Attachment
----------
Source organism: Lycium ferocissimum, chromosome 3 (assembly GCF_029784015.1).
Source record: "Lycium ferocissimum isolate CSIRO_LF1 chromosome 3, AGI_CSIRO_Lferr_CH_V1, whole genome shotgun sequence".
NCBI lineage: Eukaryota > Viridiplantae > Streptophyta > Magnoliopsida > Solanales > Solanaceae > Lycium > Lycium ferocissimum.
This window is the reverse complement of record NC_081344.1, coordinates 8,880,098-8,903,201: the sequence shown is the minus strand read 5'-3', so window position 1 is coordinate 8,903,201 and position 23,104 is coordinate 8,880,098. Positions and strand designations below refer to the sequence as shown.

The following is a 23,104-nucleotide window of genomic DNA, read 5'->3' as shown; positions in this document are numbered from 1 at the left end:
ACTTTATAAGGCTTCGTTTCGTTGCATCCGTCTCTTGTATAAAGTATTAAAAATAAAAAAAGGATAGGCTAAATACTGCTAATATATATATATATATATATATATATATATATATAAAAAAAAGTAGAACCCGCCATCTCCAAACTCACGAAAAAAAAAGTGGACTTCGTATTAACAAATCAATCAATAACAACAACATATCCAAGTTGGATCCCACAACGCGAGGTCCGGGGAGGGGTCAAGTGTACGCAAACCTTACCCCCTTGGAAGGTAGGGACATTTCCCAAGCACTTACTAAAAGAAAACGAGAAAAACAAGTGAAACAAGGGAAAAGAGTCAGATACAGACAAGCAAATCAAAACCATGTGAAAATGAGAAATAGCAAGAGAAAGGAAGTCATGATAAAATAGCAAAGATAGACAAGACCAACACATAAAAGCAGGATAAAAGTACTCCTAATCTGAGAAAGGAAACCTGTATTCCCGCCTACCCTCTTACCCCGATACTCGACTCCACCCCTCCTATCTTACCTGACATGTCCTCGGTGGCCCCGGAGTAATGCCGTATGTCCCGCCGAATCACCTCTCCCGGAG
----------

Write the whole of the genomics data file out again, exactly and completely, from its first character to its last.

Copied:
Source organism: Lycium ferocissimum, chromosome 3 (assembly GCF_029784015.1).
Source record: "Lycium ferocissimum isolate CSIRO_LF1 chromosome 3, AGI_CSIRO_Lferr_CH_V1, whole genome shotgun sequence".
NCBI lineage: Eukaryota > Viridiplantae > Streptophyta > Magnoliopsida > Solanales > Solanaceae > Lycium > Lycium ferocissimum.
This window is the reverse complement of record NC_081344.1, coordinates 8,880,098-8,903,201: the sequence shown is the minus strand read 5'-3', so window position 1 is coordinate 8,903,201 and position 23,104 is coordinate 8,880,098. Positions and strand designations below refer to the sequence as shown.

The following is a 23,104-nucleotide window of genomic DNA, read 5'->3' as shown; positions in this document are numbered from 1 at the left end:
ACTTTATAAGGCTTCGTTTCGTTGCATCCGTCTCTTGTATAAAGTATTAAAAATAAAAAAAGGATAGGCTAAATACTGCTAATATATATATATATATATATATATATATATATATAAAAAAAAGTAGAACCCGCCATCTCCAAACTCACGAAAAAAAAAGTGGACTTCGTATTAACAAATCAATCAATAACAACAACATATCCAAGTTGGATCCCACAACGCGAGGTCCGGGGAGGGGTCAAGTGTACGCAAACCTTACCCCCTTGGAAGGTAGGGACATTTCCCAAGCACTTACTAAAAGAAAACGAGAAAAACAAGTGAAACAAGGGAAAAGAGTCAGATACAGACAAGCAAATCAAAACCATGTGAAAATGAGAAATAGCAAGAGAAAGGAAGTCATGATAAAATAGCAAAGATAGACAAGACCAACACATAAAAGCAGGATAAAAGTACTCCTAATCTGAGAAAGGAAACCTGTATTCCCGCCTACCCTCTTACCCCGATACTCGACTCCACCCCTCCTATCTTACCTGACATGTCCTCGGTGGCCCCGGAGTAATGCCGTATGTCCCGCCGAATCACCTCTCCCGGAG